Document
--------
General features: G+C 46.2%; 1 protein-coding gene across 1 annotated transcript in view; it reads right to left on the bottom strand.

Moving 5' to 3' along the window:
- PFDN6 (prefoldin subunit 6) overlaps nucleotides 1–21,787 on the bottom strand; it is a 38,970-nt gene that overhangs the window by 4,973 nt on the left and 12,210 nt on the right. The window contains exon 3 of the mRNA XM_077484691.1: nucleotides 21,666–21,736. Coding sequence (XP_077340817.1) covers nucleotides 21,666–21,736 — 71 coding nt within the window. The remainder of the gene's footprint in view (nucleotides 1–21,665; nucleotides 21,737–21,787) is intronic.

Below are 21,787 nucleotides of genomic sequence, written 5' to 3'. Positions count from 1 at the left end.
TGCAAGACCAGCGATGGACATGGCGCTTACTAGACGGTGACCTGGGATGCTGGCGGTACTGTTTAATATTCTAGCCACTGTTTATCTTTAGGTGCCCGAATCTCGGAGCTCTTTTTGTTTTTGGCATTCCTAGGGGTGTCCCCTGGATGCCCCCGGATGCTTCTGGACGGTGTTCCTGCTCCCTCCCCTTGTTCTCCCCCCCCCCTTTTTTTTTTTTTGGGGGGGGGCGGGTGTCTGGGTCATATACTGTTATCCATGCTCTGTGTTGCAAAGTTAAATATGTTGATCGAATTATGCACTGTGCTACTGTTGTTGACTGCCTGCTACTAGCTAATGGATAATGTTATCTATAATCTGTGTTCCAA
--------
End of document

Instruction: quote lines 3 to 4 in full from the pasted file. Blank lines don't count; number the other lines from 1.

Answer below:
- PFDN6 (prefoldin subunit 6) overlaps nucleotides 1–21,787 on the bottom strand; it is a 38,970-nt gene that overhangs the window by 4,973 nt on the left and 12,210 nt on the right. The window contains exon 3 of the mRNA XM_077484691.1: nucleotides 21,666–21,736. Coding sequence (XP_077340817.1) covers nucleotides 21,666–21,736 — 71 coding nt within the window. The remainder of the gene's footprint in view (nucleotides 1–21,665; nucleotides 21,737–21,787) is intronic.

Below are 21,787 nucleotides of genomic sequence, written 5' to 3'. Positions count from 1 at the left end.